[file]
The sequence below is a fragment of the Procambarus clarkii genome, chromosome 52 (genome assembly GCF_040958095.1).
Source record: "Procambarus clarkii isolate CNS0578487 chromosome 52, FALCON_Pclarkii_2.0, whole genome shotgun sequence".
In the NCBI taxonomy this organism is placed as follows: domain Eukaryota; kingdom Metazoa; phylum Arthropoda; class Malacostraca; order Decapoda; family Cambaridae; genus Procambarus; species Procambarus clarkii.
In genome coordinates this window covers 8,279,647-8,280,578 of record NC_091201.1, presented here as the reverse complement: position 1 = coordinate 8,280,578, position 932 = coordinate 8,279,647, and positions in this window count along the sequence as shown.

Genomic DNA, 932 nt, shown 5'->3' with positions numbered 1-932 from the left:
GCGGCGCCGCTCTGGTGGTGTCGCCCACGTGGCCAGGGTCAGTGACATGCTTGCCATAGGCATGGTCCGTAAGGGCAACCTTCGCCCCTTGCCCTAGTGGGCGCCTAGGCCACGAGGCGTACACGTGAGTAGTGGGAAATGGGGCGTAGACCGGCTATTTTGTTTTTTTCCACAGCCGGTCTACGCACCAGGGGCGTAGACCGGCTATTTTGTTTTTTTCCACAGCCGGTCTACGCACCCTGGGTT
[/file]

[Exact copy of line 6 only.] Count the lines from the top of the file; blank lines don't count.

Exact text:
GCGGCGCCGCTCTGGTGGTGTCGCCCACGTGGCCAGGGTCAGTGACATGCTTGCCATAGGCATGGTCCGTAAGGGCAACCTTCGCCCCTTGCCCTAGTGGGCGCCTAGGCCACGAGGCGTACACGTGAGTAGTGGGAAATGGGGCGTAGACCGGCTATTTTGTTTTTTTCCACAGCCGGTCTACGCACCAGGGGCGTAGACCGGCTATTTTGTTTTTTTCCACAGCCGGTCTACGCACCCTGGGTT